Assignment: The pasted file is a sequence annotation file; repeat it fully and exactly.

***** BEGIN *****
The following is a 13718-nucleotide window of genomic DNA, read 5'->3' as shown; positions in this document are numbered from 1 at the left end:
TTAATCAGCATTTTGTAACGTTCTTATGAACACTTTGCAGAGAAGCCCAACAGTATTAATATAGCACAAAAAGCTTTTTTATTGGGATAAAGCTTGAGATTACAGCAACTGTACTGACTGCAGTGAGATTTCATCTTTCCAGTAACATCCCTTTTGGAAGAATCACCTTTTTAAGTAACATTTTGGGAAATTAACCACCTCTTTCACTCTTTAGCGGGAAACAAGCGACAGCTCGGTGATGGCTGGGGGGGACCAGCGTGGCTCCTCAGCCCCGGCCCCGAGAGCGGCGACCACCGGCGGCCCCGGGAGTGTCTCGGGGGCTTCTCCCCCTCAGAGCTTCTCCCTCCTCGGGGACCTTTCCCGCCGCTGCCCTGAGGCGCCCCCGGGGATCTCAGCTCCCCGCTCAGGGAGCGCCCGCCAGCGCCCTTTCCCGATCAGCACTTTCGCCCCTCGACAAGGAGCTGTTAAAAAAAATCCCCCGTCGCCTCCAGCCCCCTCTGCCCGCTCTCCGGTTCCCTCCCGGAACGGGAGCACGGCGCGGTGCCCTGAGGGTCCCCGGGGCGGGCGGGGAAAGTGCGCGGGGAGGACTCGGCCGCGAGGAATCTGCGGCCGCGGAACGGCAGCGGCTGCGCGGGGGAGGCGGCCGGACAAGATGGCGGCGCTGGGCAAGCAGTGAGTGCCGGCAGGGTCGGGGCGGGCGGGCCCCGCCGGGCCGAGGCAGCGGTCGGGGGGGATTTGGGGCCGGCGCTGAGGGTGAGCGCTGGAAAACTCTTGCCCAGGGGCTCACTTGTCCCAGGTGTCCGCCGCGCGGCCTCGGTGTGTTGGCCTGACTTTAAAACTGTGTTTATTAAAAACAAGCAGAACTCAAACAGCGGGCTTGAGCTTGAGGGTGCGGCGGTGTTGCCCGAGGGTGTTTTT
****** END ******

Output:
The following is a 13718-nucleotide window of genomic DNA, read 5'->3' as shown; positions in this document are numbered from 1 at the left end:
TTAATCAGCATTTTGTAACGTTCTTATGAACACTTTGCAGAGAAGCCCAACAGTATTAATATAGCACAAAAAGCTTTTTTATTGGGATAAAGCTTGAGATTACAGCAACTGTACTGACTGCAGTGAGATTTCATCTTTCCAGTAACATCCCTTTTGGAAGAATCACCTTTTTAAGTAACATTTTGGGAAATTAACCACCTCTTTCACTCTTTAGCGGGAAACAAGCGACAGCTCGGTGATGGCTGGGGGGGACCAGCGTGGCTCCTCAGCCCCGGCCCCGAGAGCGGCGACCACCGGCGGCCCCGGGAGTGTCTCGGGGGCTTCTCCCCCTCAGAGCTTCTCCCTCCTCGGGGACCTTTCCCGCCGCTGCCCTGAGGCGCCCCCGGGGATCTCAGCTCCCCGCTCAGGGAGCGCCCGCCAGCGCCCTTTCCCGATCAGCACTTTCGCCCCTCGACAAGGAGCTGTTAAAAAAAATCCCCCGTCGCCTCCAGCCCCCTCTGCCCGCTCTCCGGTTCCCTCCCGGAACGGGAGCACGGCGCGGTGCCCTGAGGGTCCCCGGGGCGGGCGGGGAAAGTGCGCGGGGAGGACTCGGCCGCGAGGAATCTGCGGCCGCGGAACGGCAGCGGCTGCGCGGGGGAGGCGGCCGGACAAGATGGCGGCGCTGGGCAAGCAGTGAGTGCCGGCAGGGTCGGGGCGGGCGGGCCCCGCCGGGCCGAGGCAGCGGTCGGGGGGGATTTGGGGCCGGCGCTGAGGGTGAGCGCTGGAAAACTCTTGCCCAGGGGCTCACTTGTCCCAGGTGTCCGCCGCGCGGCCTCGGTGTGTTGGCCTGACTTTAAAACTGTGTTTATTAAAAACAAGCAGAACTCAAACAGCGGGCTTGAGCTTGAGGGTGCGGCGGTGTTGCCCGAGGGTGTTTTT